Anti-Piracy Lawyers Accuse Blind Man of Downloading Porn

As the mass-lawsuits against BitTorrent users in the United States drag on, detail on the collateral damage this extortion-like scheme is costing becomes clear. It is likely that thousands of people have been wrongfully accused of sharing copyrighted material, yet they see no other option than to pay up. One of the cases that stands out is that of a Californian man who's incapable of watching the adult film he is accused of sharing because he is legally blind.

blurryMarch last year the law firm Dunlap, Grubb and Weaver imported the mass litigation “pay up or else” anti-piracy scheme to the United States, and in the month that followed they targeted nearly 100,000 people.

In total, cases have been filed against more than 200,000 alleged infringers, many of which are accused of downloading and sharing adult films.

A significant number of the defendants are likely to be guilty, but there’s also a lot of collateral damage. Firstly it’s unclear how accurate the evidence gathering techniques of the copyright holders are, and even when they have the correct IP-address it doesn’t necessarily follow that the account holder on file is actually the infringer.

Doe 2,057 in the case of Imperial Enterprises v. Does claims to be one of these wrongfully accused persons.

This May he received a letter from Comcast informing him that Imperial Enterprises had filed a lawsuit against him for illegally downloading and sharing one of their adult titles — Tokyo Cougar Creampies. To some people this title may seem inviting, but it’s not the type of content Doe 2,057 is interested in.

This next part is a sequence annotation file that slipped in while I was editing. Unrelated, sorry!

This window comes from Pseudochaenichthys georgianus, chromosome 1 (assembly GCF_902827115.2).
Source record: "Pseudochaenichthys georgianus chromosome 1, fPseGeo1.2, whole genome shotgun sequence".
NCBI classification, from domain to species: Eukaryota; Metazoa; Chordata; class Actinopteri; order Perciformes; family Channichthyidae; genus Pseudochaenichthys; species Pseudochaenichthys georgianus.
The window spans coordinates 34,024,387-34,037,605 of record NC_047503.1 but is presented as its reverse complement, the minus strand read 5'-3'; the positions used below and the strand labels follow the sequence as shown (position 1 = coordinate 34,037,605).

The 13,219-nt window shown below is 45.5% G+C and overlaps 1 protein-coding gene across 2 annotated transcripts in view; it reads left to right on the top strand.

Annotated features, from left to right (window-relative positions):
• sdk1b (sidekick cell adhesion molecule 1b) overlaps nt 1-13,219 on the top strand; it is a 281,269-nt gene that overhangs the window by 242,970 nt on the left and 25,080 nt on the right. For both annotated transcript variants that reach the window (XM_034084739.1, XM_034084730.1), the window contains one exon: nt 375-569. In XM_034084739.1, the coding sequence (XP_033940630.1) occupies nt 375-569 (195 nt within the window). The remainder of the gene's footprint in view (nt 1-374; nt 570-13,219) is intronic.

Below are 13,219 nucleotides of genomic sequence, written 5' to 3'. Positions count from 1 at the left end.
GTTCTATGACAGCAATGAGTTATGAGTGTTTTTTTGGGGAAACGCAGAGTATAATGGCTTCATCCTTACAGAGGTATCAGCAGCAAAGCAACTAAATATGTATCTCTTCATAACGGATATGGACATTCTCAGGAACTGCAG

Not least because he’s legally blind.

“To be honest, it’s a little ridiculous. My movie-watching ability is nonexistent. My kids watch movies, but they are 4 and 6, so they don’t watch porn either. Well, hopefully they don’t,” the Doe told the Village Voice Media.

Although it’s not impossible for blind people to be interested in porn – after all there are plenty of auditory stimuli and interesting dialogues – it’s not really the target group for this type of content. So if this blind man is innocent, who downloaded and shared the movie?

According to Doe 2,057 one of his neighbors must have used his open WiFi connection to grab the file.

“I didn’t have time to set up the wireless network in my old apartment,” he explained. “I was working 18-hour days, so I just told my wife to go to Best Buy and pick up a router. She installed it, hit next, next, finish, and — boom — that was it. We lived in a very upscale building; there was no riffraff. We just assumed we didn’t have anything to worry about.”

But now he does have something to worry about, and that’s the few thousand dollars Imperial Enterprises is demanding from him in settlement.

Although it’s absolutely not certain that a judge will hold him liable the alleged offense, like many other defendants he believes that settling is the best option available. Hiring an attorney will cost just as much as the settlement fee, but without any guarantee that he’ll be off the hook.

“The sad part about this entire porn thing is it will cost more to go to a judge,” Doe says. “At the end of the day, I’ll probably settle and pay the fee to make this go away.”

And he’s not alone. TorrentFreak has spoken to several people who swore their innocence but paid up just to get rid of the threat.

The copyright holders and lawyers are very aware of the position these defendants are in, but they gladly take their money. With most neutral observers, however, the whole scheme should raise an eyebrow to say the least.

Can we really call that justice?

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